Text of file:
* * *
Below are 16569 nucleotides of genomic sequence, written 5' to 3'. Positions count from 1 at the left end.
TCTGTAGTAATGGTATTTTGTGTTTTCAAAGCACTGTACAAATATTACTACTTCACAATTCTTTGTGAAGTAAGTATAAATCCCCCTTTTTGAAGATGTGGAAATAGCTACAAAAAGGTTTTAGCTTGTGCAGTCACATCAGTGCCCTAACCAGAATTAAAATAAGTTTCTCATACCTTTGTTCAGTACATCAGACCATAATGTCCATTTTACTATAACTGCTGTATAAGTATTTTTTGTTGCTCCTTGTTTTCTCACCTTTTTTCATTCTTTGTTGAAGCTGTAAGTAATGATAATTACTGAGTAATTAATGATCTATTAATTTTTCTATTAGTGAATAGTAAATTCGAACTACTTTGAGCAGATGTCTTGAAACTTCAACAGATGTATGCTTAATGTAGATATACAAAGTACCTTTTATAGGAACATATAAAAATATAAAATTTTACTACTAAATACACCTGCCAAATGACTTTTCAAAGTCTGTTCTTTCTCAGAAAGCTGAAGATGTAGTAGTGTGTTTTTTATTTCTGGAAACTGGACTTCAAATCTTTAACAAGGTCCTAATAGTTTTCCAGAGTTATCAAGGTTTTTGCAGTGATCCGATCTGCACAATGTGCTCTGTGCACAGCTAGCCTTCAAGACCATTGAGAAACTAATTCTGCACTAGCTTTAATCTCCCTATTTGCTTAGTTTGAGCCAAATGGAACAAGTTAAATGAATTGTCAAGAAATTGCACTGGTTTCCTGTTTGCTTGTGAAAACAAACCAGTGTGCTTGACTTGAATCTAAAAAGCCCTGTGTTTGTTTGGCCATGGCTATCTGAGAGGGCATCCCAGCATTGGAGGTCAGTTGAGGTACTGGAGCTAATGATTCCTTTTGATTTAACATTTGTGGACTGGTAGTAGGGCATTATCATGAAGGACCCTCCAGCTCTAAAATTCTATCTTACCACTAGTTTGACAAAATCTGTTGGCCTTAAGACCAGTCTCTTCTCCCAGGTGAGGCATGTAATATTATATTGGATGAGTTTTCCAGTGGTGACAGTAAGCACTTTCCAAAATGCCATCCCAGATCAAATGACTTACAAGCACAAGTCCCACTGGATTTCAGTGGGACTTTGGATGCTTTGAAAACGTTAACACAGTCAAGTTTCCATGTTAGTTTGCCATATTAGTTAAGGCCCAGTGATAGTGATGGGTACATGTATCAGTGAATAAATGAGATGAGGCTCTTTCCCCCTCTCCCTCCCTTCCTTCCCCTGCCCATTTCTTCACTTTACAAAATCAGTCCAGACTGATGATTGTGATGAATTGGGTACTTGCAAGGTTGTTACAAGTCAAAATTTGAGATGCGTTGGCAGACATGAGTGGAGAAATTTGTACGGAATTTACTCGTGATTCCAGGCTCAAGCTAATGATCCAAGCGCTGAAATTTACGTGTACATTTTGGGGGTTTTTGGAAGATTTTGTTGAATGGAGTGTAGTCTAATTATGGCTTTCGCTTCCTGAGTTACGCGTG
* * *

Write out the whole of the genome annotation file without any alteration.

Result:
Below are 16569 nucleotides of genomic sequence, written 5' to 3'. Positions count from 1 at the left end.
TCTGTAGTAATGGTATTTTGTGTTTTCAAAGCACTGTACAAATATTACTACTTCACAATTCTTTGTGAAGTAAGTATAAATCCCCCTTTTTGAAGATGTGGAAATAGCTACAAAAAGGTTTTAGCTTGTGCAGTCACATCAGTGCCCTAACCAGAATTAAAATAAGTTTCTCATACCTTTGTTCAGTACATCAGACCATAATGTCCATTTTACTATAACTGCTGTATAAGTATTTTTTGTTGCTCCTTGTTTTCTCACCTTTTTTCATTCTTTGTTGAAGCTGTAAGTAATGATAATTACTGAGTAATTAATGATCTATTAATTTTTCTATTAGTGAATAGTAAATTCGAACTACTTTGAGCAGATGTCTTGAAACTTCAACAGATGTATGCTTAATGTAGATATACAAAGTACCTTTTATAGGAACATATAAAAATATAAAATTTTACTACTAAATACACCTGCCAAATGACTTTTCAAAGTCTGTTCTTTCTCAGAAAGCTGAAGATGTAGTAGTGTGTTTTTTATTTCTGGAAACTGGACTTCAAATCTTTAACAAGGTCCTAATAGTTTTCCAGAGTTATCAAGGTTTTTGCAGTGATCCGATCTGCACAATGTGCTCTGTGCACAGCTAGCCTTCAAGACCATTGAGAAACTAATTCTGCACTAGCTTTAATCTCCCTATTTGCTTAGTTTGAGCCAAATGGAACAAGTTAAATGAATTGTCAAGAAATTGCACTGGTTTCCTGTTTGCTTGTGAAAACAAACCAGTGTGCTTGACTTGAATCTAAAAAGCCCTGTGTTTGTTTGGCCATGGCTATCTGAGAGGGCATCCCAGCATTGGAGGTCAGTTGAGGTACTGGAGCTAATGATTCCTTTTGATTTAACATTTGTGGACTGGTAGTAGGGCATTATCATGAAGGACCCTCCAGCTCTAAAATTCTATCTTACCACTAGTTTGACAAAATCTGTTGGCCTTAAGACCAGTCTCTTCTCCCAGGTGAGGCATGTAATATTATATTGGATGAGTTTTCCAGTGGTGACAGTAAGCACTTTCCAAAATGCCATCCCAGATCAAATGACTTACAAGCACAAGTCCCACTGGATTTCAGTGGGACTTTGGATGCTTTGAAAACGTTAACACAGTCAAGTTTCCATGTTAGTTTGCCATATTAGTTAAGGCCCAGTGATAGTGATGGGTACATGTATCAGTGAATAAATGAGATGAGGCTCTTTCCCCCTCTCCCTCCCTTCCTTCCCCTGCCCATTTCTTCACTTTACAAAATCAGTCCAGACTGATGATTGTGATGAATTGGGTACTTGCAAGGTTGTTACAAGTCAAAATTTGAGATGCGTTGGCAGACATGAGTGGAGAAATTTGTACGGAATTTACTCGTGATTCCAGGCTCAAGCTAATGATCCAAGCGCTGAAATTTACGTGTACATTTTGGGGGTTTTTGGAAGATTTTGTTGAATGGAGTGTAGTCTAATTATGGCTTTCGCTTCCTGAGTTACGCGTG